Bag Review: Think Tank Airport International Roller Bag V.2


Recently, the folks at Think Tank Photo sent our writer, Aloha Lavina, an “Airport Intenational Roller Bag V.2” for review. After dragging it through half of South East Asia and North America, here's what she had to say about it.

If you travel with a bit of gear, you’d want a bag that promises durability and protection, security, convenience, and the ability to hold all your gear.


The Think Tank Airport International Version 2 roller bag delivered on durability. It accompanied me on 10 flights for the past few weeks, four regional flights in Asia, two domestic flights in Asia, two intercontinental flights, and two domestic flights in the United States. The bag rolled over rocks, sand, gravel, and concrete as well as airport hallways and airplane aisles, and not once did the wheels snag or get damaged. Apart from surface scratches, the wheels are fine.

copyright Aloha Lavina

Did I have to worry that the jiggling from all the different surfaces would damage the equipment inside? Disembarking in Los Angeles, the handle slipped from my hand, and the bag fell to the floor with a bang. But I wasn’t worried; ThinkTank makes firm molding, and the four lenses, the two camera bodies and the backup viewer hard drive were fine inside. For surfaces where I really didn’t want to roll the bag over because they were too rough or had too much drag, the handles on the side, bottom and top ensured I had a good grip while carrying the bag over my head.

Size Convenience

The Airport International is a great choice for someone who travels intercontinentally, especially when there are domestic flights involved. Domestic flights are usually on smaller aircraft, and although the cabin bag size regulation is only slightly different, the aircraft storage sizes for passenger bags differ. The different aircraft used on domestic flights have different overhead bin sizes. On the 32-seater Dornier 328, where the overhead bins are shallow, there is no way you can fit the Airport International’s 33 x 47 x 16.5–19.1 cm dimensions inside the overhead lockers. In the Dornier, I had to ask the flight attendant to store the bag where the crew stored their cabin bags. The best thing about the Airport International when I had to ‘part’ with it was that there is a security system that comes with the bag. A TSA combination lock secures the main zipper sliders. A front cable and a lock secures a laptop case if you store your laptop in the front stretch pocket. Finally, there’s another cable and lock that you can use to chain your entire bag to an immovable object.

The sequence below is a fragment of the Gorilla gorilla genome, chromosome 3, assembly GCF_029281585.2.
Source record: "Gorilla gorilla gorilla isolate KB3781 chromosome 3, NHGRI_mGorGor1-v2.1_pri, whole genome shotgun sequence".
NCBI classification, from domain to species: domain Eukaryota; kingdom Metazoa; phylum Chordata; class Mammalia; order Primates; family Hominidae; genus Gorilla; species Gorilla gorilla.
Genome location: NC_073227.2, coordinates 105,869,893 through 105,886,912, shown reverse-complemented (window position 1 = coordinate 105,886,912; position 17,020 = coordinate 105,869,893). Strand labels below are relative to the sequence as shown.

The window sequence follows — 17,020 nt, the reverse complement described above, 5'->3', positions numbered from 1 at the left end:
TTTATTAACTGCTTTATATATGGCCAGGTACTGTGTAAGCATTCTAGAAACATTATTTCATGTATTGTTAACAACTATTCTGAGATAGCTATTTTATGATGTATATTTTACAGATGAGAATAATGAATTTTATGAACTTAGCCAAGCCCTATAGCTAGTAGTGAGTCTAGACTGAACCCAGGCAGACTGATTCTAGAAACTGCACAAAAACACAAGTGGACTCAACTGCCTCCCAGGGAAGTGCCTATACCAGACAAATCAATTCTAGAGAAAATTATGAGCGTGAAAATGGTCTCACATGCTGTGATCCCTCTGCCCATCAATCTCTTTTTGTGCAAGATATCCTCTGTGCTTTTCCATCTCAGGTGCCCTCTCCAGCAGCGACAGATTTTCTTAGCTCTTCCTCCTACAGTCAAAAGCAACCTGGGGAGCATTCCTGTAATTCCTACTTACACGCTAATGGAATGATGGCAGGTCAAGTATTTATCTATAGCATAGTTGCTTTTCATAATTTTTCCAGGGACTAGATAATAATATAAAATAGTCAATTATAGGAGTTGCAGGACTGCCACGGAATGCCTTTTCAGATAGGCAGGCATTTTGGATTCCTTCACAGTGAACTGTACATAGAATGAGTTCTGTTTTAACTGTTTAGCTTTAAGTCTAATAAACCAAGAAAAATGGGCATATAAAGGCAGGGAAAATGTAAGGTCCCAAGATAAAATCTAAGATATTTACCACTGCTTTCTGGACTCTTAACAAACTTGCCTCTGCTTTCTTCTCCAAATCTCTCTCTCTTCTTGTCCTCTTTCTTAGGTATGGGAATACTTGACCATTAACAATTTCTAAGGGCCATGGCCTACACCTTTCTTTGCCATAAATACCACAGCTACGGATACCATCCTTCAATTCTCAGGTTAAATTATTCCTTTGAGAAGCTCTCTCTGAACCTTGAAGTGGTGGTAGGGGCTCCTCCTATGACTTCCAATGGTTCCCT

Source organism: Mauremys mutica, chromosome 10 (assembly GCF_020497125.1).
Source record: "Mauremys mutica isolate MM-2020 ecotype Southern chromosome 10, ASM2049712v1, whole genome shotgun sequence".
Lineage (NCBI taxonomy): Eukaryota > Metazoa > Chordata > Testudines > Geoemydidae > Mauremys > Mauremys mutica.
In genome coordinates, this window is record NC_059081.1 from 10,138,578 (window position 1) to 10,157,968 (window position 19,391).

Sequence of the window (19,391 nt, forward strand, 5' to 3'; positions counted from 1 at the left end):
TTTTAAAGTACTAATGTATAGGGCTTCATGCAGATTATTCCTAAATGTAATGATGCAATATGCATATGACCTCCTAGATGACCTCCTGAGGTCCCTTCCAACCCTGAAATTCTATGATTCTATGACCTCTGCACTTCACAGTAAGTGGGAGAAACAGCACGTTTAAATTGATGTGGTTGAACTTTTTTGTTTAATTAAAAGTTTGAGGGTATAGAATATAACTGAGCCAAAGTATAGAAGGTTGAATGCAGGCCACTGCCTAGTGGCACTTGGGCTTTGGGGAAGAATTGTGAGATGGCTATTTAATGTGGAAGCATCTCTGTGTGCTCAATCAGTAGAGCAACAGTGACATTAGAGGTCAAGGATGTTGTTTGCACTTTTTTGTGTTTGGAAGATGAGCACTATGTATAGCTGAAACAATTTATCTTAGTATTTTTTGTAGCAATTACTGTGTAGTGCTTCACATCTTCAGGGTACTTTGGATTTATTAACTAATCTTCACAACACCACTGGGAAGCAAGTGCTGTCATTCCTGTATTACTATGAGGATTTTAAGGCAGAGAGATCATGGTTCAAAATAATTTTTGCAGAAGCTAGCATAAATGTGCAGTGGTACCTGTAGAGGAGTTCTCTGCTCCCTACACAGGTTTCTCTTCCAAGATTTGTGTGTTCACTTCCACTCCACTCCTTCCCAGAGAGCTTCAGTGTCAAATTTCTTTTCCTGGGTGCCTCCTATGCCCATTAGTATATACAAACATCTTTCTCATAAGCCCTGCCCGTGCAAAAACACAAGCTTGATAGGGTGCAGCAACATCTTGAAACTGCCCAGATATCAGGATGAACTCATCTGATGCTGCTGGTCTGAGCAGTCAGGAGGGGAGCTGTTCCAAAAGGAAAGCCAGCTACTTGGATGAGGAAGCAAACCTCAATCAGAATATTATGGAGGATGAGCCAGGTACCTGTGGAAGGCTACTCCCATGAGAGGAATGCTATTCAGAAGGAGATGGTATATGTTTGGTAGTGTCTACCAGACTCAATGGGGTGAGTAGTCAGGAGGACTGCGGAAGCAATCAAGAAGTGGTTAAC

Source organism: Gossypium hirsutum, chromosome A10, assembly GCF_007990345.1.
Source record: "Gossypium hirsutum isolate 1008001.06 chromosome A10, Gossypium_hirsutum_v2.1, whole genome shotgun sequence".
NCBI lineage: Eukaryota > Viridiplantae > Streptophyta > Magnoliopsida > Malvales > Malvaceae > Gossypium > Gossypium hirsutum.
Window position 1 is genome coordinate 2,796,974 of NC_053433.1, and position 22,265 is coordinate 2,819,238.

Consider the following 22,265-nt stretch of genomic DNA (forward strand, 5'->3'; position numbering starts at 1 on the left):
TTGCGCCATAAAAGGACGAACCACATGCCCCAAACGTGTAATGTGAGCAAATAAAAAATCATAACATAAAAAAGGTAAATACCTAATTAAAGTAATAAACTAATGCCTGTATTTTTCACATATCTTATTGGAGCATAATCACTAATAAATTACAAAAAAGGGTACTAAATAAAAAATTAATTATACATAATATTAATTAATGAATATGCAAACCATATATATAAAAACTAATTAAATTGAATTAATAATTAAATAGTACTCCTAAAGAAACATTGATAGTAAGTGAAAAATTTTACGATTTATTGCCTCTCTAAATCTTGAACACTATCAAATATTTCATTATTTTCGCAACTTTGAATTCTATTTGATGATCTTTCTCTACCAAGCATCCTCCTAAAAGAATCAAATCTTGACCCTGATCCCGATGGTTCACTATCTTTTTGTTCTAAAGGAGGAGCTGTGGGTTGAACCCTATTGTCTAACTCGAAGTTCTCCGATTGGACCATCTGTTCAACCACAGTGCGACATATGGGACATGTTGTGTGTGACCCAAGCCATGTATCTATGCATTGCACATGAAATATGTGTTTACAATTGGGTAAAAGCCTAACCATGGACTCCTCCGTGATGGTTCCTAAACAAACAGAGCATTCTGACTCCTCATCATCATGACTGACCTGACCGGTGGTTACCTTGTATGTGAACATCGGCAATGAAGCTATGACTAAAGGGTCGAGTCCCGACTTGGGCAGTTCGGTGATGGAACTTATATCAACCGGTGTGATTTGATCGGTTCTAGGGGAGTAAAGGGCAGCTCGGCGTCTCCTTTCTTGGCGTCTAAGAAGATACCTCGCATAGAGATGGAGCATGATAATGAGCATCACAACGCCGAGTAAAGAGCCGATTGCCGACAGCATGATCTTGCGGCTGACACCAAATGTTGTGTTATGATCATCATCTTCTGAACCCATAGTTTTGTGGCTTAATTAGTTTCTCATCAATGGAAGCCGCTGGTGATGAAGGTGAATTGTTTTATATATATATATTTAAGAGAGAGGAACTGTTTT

Copyright Aloha Lavina. Airport International v2 with laptop vs iPad.

Another domestic flight I took used a 74-seater Bombadier Q400. This slightly larger domestic aircraft had slightly deeper cabin lockers, and I was able to store the Airport International inside the overhead bin. On intercontinental flights and regional flights that use Airbus or Boeing jets, the cabin storage bins are roomy and the Airport International fits perfectly in the overhead bin.

Gear and Fit

For both assignments I worked on at this time of travel, I had to bring my 15.6 inch laptop. At first I thought the laptop would fit in the elastic pocket outside the bag; the laptop can be inserted slightly more than halfway into the pocket; but I didn’t feel that it was that secure, and certainly part of the laptop hanging out didn’t give me confidence to leave it in the pocket while it was riding in the overhead bins. So I had to bring a backpack laptop case in addition to the Airport International. ThinkTank does have a product called the Low Divider set, so you can fit the laptop in a sleeve inside the bag, but this is sold separately and I did not have it while traveling.

Gear in the ThinkTank Airport International V2 copyright Aloha Lavina.